Second, other translations like the NRSVue, NIV, LEB, and CSB, are more about dynamic equivalence. So yes, they translate from the original text, but the translation has to be comprehensible to people who might not be naturally good readers. You can’t write, “Then came Jesus disciples and his Capernaum to” even if that’s close to the original Greek. So you have to flex a bit in how you construct clauses and sentences. That is what most Bible translations do: they thread the needle between fidelity and readability.

Third, there are paraphrases like The Message, the J.B. Phillips New Testament, and the Living Bible. Here, a bit of liberty is being taken with the text, attempting to make it comprehensible by capturing the vibe rather than the verbum of the text. That’s okay—as long as the reader realizes that a paraphrase is not so much a translation as an interpretation.

All translations include an element of interpretation—all of them, and I mean all of them! Translators always have to make interpretive decisions as they translate. In Romans 1:17, it could be the righteousness of God or the righteousness from God: you decide as you read and render the Greek text accordingly, because either option is possible.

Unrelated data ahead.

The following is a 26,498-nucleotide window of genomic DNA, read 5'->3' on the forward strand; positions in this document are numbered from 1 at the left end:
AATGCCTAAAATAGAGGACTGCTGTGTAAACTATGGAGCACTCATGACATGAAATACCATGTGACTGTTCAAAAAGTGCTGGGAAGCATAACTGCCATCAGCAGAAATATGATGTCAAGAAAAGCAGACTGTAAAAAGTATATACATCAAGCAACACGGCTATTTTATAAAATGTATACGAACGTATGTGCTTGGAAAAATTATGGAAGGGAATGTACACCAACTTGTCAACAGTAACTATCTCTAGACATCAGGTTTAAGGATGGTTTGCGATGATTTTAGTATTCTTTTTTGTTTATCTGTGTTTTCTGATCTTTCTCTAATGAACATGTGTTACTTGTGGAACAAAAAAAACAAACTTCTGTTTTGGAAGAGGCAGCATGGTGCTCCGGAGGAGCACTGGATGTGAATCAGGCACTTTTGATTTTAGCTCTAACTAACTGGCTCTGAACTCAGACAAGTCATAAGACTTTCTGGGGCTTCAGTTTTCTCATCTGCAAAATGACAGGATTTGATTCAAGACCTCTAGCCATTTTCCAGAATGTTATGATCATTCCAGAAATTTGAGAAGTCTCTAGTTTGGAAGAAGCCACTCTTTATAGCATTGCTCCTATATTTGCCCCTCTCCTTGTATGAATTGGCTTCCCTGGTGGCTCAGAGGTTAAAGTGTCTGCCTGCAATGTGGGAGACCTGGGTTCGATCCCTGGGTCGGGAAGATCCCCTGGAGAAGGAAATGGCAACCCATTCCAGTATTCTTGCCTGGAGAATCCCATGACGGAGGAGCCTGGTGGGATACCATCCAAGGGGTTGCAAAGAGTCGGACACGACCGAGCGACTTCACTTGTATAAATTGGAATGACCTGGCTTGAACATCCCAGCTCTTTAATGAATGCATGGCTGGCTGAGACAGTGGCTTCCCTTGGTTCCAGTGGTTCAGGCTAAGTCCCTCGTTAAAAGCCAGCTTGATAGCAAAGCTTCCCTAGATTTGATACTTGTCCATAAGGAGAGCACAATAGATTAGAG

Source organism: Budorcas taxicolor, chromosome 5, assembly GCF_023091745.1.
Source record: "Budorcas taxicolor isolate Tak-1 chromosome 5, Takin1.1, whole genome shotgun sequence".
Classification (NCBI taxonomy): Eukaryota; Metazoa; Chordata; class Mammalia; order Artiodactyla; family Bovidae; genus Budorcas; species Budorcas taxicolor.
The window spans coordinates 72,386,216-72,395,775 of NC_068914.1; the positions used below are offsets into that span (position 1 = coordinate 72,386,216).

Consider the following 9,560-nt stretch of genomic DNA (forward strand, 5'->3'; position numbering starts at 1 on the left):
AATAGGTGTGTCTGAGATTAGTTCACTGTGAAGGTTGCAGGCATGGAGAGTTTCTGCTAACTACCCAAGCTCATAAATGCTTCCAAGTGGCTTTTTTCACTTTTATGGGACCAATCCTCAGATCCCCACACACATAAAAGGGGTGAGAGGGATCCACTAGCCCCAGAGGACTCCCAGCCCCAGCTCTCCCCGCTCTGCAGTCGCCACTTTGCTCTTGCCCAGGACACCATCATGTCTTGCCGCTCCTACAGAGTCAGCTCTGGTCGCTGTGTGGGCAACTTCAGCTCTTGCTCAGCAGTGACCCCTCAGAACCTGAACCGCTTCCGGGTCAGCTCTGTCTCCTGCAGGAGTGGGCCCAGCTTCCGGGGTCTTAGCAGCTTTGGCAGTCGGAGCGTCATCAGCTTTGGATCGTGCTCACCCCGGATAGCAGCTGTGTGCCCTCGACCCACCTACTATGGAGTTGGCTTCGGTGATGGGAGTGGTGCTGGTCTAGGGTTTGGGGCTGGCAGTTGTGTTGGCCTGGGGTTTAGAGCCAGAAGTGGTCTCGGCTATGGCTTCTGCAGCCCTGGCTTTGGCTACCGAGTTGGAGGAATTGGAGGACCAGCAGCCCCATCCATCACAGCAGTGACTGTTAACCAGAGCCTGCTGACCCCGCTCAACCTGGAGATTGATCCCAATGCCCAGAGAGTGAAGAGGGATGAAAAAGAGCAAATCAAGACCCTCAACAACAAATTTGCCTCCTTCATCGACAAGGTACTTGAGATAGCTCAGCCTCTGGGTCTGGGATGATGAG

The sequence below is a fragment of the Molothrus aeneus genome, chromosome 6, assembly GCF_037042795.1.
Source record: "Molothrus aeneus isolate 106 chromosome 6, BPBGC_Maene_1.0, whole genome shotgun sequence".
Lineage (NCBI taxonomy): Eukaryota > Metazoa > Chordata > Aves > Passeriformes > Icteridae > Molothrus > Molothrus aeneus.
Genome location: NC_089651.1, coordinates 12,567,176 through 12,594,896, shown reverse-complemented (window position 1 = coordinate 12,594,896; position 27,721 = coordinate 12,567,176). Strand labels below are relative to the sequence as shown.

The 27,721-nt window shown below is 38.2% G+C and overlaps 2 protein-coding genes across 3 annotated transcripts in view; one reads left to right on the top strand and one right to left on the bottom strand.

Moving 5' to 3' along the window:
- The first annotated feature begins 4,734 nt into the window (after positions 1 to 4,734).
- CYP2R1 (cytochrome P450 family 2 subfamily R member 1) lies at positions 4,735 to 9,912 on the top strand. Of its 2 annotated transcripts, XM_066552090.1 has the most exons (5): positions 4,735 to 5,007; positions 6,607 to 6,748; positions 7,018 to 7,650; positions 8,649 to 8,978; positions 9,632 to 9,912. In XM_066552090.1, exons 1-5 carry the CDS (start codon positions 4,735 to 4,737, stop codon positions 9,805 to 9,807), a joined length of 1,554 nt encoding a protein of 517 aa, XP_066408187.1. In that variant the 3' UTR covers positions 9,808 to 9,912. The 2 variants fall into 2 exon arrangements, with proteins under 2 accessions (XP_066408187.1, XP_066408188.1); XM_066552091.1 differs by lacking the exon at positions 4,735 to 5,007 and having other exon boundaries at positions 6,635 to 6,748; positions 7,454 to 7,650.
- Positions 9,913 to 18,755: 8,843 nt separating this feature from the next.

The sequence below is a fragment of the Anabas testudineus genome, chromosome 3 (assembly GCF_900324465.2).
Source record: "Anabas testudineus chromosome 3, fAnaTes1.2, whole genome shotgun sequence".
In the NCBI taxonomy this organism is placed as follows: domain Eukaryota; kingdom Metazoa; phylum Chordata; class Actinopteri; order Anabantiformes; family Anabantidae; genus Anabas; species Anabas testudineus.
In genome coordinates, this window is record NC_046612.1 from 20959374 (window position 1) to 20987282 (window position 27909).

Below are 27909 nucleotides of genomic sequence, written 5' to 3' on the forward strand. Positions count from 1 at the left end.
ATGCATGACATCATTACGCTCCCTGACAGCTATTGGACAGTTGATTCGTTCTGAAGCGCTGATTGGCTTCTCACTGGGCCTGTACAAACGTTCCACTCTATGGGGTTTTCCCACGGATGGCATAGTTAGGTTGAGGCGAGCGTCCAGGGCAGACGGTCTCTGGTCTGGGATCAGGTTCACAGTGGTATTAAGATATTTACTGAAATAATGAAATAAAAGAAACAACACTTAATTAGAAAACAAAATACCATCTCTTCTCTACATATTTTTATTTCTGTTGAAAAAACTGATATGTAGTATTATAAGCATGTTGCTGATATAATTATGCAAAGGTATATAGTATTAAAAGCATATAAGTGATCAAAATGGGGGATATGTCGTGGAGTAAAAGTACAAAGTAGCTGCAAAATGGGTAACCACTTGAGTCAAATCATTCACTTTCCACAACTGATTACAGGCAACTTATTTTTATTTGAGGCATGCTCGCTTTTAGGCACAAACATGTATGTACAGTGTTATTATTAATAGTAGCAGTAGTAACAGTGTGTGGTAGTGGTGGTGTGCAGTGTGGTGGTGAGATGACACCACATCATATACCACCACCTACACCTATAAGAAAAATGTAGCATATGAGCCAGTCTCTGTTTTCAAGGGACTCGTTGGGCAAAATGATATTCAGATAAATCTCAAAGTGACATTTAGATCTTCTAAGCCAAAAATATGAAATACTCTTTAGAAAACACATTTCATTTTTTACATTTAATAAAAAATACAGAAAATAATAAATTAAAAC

So while all translation is an interpretation, paraphrase is a deliberate gloss on the text as an interpretive act. Paraphrase is our first attempt to understand something. So when my wife comes up to me in a huff and a puff, yelling all sorts of accusations and complaints, and I’m trying to show that I’m hearing her complaint, I sum up and paraphrase her concern, “So what you’re saying, honey, is that I should not have used your wedding dress to wax the car and you feel like I’ve desecrated something sacred to our marriage, and that’s made you upset.”1

So a paraphrase is good way to try to explain not only words but the main point and general sense of a passage in a creative and catchy way. No problem there. While I would never limit my Bible reading to paraphrases, I think it’s actually a good idea to consult them as a kind of first-interpreter-on-the-scene sort of thing.

Accordingly, when I’m studying a passage in-depth, I like to look at the Hebrew and Greek (because I can); but for people who don’t know biblical languages, using a literal translation like the NASB is a surrogate that takes you close to the original text.